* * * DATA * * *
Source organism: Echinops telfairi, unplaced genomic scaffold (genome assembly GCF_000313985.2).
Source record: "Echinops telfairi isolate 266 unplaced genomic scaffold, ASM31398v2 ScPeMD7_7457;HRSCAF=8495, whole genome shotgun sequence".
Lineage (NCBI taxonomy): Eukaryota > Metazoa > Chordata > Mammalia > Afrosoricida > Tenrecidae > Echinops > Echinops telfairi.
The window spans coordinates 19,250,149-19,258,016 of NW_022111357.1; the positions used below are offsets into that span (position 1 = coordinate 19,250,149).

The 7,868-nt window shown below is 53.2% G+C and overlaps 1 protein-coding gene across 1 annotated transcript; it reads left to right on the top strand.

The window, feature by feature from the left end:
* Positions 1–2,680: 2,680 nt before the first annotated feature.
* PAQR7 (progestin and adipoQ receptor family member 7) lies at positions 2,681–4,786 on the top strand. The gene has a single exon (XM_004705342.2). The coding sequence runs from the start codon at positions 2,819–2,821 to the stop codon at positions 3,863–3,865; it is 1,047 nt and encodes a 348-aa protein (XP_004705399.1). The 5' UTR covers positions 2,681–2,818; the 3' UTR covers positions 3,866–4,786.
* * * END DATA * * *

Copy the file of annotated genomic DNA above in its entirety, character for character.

Source organism: Echinops telfairi, unplaced genomic scaffold (genome assembly GCF_000313985.2).
Source record: "Echinops telfairi isolate 266 unplaced genomic scaffold, ASM31398v2 ScPeMD7_7457;HRSCAF=8495, whole genome shotgun sequence".
Lineage (NCBI taxonomy): Eukaryota > Metazoa > Chordata > Mammalia > Afrosoricida > Tenrecidae > Echinops > Echinops telfairi.
The window spans coordinates 19,250,149-19,258,016 of NW_022111357.1; the positions used below are offsets into that span (position 1 = coordinate 19,250,149).

The 7,868-nt window shown below is 53.2% G+C and overlaps 1 protein-coding gene across 1 annotated transcript; it reads left to right on the top strand.

The window, feature by feature from the left end:
* Positions 1–2,680: 2,680 nt before the first annotated feature.
* PAQR7 (progestin and adipoQ receptor family member 7) lies at positions 2,681–4,786 on the top strand. The gene has a single exon (XM_004705342.2). The coding sequence runs from the start codon at positions 2,819–2,821 to the stop codon at positions 3,863–3,865; it is 1,047 nt and encodes a 348-aa protein (XP_004705399.1). The 5' UTR covers positions 2,681–2,818; the 3' UTR covers positions 3,866–4,786.